After that point, its power is likely to become much less potent—and may ultimately diminish altogether. From there, you can reclaim your nights. Up first on that agenda? Learning how to have good dreams instead.

Well+Good articles reference scientific, reliable, recent, robust studies to back up the information we share. You can trust us along your wellness journey.
  1. Hartmann, E. “Nightmare after trauma as paradigm for all dreams: a new approach to the nature and functions of dreaming.” Psychiatry vol. 61,3 (1998): 223-38. doi:10.1080/00332747.1998.11024834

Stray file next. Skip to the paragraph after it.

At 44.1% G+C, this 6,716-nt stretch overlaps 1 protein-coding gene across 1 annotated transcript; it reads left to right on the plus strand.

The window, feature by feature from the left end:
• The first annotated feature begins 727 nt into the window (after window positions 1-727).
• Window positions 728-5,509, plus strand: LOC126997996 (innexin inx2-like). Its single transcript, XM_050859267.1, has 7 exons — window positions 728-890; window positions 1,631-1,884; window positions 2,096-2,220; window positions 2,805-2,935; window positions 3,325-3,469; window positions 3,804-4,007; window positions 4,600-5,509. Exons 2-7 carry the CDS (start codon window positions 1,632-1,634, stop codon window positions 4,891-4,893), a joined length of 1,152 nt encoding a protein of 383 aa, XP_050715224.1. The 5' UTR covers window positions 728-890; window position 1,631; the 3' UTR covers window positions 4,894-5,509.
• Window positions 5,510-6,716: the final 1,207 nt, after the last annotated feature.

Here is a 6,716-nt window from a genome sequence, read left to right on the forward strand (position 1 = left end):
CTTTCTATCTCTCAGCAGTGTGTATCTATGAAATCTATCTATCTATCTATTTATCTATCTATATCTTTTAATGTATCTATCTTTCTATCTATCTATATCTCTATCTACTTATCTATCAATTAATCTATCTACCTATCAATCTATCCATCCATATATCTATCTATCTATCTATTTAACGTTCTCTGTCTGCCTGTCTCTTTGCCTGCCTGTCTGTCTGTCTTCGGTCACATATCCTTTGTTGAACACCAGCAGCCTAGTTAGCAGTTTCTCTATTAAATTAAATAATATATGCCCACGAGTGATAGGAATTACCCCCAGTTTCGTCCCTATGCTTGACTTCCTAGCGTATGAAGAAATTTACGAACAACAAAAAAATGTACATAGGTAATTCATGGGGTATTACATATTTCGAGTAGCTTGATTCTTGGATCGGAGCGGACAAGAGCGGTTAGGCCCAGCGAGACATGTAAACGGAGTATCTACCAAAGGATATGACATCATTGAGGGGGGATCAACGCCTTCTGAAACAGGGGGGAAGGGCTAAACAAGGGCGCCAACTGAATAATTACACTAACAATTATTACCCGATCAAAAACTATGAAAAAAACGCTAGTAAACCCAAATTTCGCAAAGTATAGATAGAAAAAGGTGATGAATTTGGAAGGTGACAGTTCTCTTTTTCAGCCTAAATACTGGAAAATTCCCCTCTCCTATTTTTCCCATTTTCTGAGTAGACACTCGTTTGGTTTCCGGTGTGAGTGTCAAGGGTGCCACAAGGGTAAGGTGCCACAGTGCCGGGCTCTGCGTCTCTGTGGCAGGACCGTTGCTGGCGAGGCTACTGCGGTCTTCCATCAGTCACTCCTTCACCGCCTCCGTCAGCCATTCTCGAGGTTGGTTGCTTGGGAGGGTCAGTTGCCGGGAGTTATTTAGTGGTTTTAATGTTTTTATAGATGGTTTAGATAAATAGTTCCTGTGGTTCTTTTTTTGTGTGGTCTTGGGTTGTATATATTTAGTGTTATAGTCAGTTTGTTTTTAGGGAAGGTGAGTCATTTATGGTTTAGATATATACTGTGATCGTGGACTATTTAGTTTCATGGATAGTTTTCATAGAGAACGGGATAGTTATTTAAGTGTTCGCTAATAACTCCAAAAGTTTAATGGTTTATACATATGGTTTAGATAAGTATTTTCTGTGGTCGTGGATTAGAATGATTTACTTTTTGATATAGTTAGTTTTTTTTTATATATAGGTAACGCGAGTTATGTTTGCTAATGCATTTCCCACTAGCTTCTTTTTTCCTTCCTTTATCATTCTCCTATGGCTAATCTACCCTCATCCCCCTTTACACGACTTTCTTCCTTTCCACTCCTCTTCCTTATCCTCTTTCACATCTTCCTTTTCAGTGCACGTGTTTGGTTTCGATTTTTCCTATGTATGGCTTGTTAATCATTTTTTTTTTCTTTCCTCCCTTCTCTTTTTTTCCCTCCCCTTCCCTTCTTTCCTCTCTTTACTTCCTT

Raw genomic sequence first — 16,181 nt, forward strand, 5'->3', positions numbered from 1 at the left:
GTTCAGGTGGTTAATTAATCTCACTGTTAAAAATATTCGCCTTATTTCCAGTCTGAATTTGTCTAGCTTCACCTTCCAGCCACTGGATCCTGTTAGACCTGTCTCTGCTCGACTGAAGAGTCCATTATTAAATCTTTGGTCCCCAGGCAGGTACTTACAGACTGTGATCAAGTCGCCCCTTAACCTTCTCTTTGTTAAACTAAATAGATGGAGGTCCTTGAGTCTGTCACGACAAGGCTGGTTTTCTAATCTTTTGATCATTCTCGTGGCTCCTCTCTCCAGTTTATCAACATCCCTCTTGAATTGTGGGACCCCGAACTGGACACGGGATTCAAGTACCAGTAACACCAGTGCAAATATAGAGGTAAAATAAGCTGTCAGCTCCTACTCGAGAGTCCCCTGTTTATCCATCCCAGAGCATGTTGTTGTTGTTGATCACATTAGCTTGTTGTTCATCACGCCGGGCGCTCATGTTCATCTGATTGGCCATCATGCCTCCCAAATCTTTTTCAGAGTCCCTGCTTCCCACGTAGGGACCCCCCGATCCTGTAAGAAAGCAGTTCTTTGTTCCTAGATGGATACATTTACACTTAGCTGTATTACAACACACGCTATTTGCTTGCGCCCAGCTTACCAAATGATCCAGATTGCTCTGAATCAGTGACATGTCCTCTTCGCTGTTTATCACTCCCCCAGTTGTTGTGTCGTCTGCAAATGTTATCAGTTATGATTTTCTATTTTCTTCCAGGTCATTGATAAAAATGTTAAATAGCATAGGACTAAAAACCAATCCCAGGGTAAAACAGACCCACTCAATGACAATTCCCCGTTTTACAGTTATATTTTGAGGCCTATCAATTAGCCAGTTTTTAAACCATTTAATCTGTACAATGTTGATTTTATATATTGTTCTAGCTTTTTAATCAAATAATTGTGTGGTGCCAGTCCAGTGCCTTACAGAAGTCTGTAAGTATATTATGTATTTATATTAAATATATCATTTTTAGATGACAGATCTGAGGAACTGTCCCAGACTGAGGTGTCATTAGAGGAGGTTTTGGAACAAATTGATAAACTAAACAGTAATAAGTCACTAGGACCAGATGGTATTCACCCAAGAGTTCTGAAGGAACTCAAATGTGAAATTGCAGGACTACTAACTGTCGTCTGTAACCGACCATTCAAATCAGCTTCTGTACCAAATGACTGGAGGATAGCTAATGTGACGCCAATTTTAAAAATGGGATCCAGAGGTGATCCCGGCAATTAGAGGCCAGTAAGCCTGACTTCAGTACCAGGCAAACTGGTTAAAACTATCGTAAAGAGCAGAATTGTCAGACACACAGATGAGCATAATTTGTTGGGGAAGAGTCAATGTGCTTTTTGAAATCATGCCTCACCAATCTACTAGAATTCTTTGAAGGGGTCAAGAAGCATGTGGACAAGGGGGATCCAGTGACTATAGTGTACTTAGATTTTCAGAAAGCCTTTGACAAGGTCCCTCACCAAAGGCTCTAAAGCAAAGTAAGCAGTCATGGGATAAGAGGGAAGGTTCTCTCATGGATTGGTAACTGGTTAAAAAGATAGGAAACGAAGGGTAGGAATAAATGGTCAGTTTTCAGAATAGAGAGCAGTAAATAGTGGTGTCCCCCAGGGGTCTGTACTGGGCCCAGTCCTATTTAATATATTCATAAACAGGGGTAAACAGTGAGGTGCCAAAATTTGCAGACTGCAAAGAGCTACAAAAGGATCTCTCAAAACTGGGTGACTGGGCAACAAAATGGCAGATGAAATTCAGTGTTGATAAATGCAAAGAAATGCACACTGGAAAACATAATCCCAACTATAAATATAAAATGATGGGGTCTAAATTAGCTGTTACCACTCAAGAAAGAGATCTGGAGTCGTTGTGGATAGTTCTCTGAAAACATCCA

2. Kim, Eui-Joong, and Joel E Dimsdale. “The effect of psychosocial stress on sleep: a review of polysomnographic evidence.” Behavioral sleep medicine vol. 5,4 (2007): 256-78. doi:10.1080/15402000701557383
  3. Nadorff, Michael R et al. “Bad dream frequency in older adults with generalized anxiety disorder: prevalence, correlates, and effect of cognitive behavioral treatment for anxiety.” Behavioral sleep medicine vol. 12,1 (2014): 28-40. doi:10.1080/15402002.2012.755125
  4. Li, Shirley Xin et al. “Prevalence and correlates of frequent nightmares: a community-based 2-phase study.” Sleep vol. 33,6 (2010): 774-80. doi:10.1093/sleep/33.6.774
  5. Suchecki, Deborah et al. “REM Sleep Rebound as an Adaptive Response to Stressful Situations.” Frontiers in neurology vol. 3 41. 2 Apr. 2012, doi:10.3389/fneur.2012.00041